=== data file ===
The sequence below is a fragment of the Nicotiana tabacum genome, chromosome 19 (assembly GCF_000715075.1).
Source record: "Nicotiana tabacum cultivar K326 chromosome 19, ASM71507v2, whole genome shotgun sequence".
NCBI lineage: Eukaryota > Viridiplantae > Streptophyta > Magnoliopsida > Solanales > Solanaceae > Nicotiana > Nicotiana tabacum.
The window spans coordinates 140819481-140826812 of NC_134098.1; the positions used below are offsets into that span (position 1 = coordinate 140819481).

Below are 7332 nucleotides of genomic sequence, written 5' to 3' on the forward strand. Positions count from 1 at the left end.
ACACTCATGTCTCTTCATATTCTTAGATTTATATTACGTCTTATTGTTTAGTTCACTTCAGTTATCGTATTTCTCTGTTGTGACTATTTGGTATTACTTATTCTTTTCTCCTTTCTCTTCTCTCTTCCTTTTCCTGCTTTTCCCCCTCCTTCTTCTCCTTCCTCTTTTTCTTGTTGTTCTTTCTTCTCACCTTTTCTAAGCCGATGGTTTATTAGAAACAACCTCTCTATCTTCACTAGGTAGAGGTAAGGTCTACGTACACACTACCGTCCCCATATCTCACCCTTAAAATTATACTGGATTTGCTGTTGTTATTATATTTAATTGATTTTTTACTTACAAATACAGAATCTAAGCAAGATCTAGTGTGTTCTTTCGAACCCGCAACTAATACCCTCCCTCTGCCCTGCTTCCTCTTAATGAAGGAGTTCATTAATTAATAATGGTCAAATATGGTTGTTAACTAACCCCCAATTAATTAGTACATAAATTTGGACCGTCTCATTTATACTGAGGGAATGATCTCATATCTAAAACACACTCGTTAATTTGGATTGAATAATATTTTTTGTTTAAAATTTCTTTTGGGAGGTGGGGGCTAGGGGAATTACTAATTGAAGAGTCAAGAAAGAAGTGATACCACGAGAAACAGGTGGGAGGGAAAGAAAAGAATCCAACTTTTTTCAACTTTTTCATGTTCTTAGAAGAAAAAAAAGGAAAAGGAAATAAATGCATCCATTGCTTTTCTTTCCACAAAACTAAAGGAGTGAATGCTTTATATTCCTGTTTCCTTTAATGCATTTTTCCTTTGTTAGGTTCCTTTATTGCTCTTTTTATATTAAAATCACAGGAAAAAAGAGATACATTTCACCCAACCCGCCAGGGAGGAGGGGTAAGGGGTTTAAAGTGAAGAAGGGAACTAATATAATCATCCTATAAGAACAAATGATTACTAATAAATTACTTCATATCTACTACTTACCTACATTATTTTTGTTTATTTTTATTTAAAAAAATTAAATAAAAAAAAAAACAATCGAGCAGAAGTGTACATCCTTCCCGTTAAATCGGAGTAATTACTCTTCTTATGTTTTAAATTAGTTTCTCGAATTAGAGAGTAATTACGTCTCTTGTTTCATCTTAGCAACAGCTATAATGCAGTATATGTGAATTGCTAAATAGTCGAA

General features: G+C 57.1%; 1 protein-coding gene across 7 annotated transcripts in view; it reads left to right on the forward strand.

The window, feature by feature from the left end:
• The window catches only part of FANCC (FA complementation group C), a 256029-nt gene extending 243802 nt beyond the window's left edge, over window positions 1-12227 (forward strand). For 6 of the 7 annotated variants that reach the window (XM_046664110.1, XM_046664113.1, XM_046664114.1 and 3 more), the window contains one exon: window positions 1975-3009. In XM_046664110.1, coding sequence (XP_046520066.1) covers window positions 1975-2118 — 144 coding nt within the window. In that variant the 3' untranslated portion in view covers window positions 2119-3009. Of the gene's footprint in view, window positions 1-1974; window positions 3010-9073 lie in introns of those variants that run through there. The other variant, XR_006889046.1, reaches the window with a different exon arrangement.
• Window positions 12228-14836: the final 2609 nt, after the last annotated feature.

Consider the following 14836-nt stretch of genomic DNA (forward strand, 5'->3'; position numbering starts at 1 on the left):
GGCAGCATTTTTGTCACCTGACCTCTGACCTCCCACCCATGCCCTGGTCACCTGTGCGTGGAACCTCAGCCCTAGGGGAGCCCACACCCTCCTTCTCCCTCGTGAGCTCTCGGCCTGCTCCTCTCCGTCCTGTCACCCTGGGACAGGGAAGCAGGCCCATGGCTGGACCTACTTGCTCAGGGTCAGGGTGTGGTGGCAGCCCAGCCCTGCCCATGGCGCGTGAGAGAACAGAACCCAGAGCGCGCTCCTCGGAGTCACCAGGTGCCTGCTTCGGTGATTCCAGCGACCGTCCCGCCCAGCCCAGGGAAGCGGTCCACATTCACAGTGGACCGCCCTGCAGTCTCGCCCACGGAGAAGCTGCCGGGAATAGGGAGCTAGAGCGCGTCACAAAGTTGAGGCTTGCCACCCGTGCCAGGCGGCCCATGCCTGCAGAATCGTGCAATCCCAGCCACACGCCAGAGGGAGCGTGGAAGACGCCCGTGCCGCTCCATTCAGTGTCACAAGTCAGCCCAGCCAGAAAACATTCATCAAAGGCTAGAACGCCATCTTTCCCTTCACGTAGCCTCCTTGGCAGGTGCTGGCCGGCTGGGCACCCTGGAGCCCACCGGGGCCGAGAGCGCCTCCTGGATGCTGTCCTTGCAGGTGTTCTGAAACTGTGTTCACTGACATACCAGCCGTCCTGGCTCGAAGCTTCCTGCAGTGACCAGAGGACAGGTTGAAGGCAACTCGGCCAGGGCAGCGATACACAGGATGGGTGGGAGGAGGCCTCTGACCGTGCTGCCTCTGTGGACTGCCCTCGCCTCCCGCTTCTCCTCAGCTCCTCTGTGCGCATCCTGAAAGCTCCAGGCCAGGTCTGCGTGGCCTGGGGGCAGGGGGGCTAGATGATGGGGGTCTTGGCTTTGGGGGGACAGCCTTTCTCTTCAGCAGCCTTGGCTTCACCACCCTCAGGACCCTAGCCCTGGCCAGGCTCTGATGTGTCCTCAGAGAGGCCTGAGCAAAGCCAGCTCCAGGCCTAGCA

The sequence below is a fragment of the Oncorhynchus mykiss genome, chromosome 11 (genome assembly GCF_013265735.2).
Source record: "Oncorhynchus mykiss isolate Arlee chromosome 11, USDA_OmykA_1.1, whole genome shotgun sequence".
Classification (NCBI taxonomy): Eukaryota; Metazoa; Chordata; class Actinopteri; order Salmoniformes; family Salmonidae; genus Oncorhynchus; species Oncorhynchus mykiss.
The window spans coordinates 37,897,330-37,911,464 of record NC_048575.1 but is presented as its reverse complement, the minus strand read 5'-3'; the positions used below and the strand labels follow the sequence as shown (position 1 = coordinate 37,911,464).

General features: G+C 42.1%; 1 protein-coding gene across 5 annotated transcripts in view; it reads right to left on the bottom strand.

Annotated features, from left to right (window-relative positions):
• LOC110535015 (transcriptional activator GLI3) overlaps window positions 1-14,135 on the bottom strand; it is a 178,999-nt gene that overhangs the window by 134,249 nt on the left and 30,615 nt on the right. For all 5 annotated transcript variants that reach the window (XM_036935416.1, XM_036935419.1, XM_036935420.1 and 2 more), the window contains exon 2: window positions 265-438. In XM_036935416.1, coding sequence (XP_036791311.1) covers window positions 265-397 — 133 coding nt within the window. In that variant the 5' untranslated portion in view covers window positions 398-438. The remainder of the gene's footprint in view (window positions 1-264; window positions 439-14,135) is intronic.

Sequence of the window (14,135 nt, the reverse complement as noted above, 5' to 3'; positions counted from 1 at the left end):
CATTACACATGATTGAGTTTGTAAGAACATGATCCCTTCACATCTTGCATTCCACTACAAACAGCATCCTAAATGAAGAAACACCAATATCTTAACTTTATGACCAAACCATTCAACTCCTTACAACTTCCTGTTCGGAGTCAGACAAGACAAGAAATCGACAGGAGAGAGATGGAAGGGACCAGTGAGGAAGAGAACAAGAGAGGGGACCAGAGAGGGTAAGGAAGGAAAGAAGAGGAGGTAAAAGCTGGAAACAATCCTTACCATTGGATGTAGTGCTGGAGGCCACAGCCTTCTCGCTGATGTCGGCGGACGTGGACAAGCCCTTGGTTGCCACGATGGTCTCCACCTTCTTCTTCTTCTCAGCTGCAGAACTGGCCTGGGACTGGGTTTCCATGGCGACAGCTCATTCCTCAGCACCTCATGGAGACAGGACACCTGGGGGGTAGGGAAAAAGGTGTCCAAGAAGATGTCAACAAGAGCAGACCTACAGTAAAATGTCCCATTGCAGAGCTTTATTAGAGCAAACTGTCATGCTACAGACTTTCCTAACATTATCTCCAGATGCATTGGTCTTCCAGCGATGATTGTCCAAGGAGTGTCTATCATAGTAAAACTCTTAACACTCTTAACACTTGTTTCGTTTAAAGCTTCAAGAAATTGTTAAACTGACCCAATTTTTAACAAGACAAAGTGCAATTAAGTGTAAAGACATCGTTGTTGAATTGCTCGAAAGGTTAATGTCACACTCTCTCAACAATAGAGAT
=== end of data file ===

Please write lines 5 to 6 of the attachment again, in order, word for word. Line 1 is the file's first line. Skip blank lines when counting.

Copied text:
Below are 7332 nucleotides of genomic sequence, written 5' to 3' on the forward strand. Positions count from 1 at the left end.
ACACTCATGTCTCTTCATATTCTTAGATTTATATTACGTCTTATTGTTTAGTTCACTTCAGTTATCGTATTTCTCTGTTGTGACTATTTGGTATTACTTATTCTTTTCTCCTTTCTCTTCTCTCTTCCTTTTCCTGCTTTTCCCCCTCCTTCTTCTCCTTCCTCTTTTTCTTGTTGTTCTTTCTTCTCACCTTTTCTAAGCCGATGGTTTATTAGAAACAACCTCTCTATCTTCACTAGGTAGAGGTAAGGTCTACGTACACACTACCGTCCCCATATCTCACCCTTAAAATTATACTGGATTTGCTGTTGTTATTATATTTAATTGATTTTTTACTTACAAATACAGAATCTAAGCAAGATCTAGTGTGTTCTTTCGAACCCGCAACTAATACCCTCCCTCTGCCCTGCTTCCTCTTAATGAAGGAGTTCATTAATTAATAATGGTCAAATATGGTTGTTAACTAACCCCCAATTAATTAGTACATAAATTTGGACCGTCTCATTTATACTGAGGGAATGATCTCATATCTAAAACACACTCGTTAATTTGGATTGAATAATATTTTTTGTTTAAAATTTCTTTTGGGAGGTGGGGGCTAGGGGAATTACTAATTGAAGAGTCAAGAAAGAAGTGATACCACGAGAAACAGGTGGGAGGGAAAGAAAAGAATCCAACTTTTTTCAACTTTTTCATGTTCTTAGAAGAAAAAAAAGGAAAAGGAAATAAATGCATCCATTGCTTTTCTTTCCACAAAACTAAAGGAGTGAATGCTTTATATTCCTGTTTCCTTTAATGCATTTTTCCTTTGTTAGGTTCCTTTATTGCTCTTTTTATATTAAAATCACAGGAAAAAAGAGATACATTTCACCCAACCCGCCAGGGAGGAGGGGTAAGGGGTTTAAAGTGAAGAAGGGAACTAATATAATCATCCTATAAGAACAAATGATTACTAATAAATTACTTCATATCTACTACTTACCTACATTATTTTTGTTTATTTTTATTTAAAAAAATTAAATAAAAAAAAAAACAATCGAGCAGAAGTGTACATCCTTCCCGTTAAATCGGAGTAATTACTCTTCTTATGTTTTAAATTAGTTTCTCGAATTAGAGAGTAATTACGTCTCTTGTTTCATCTTAGCAACAGCTATAATGCAGTATATGTGAATTGCTAAATAGTCGAA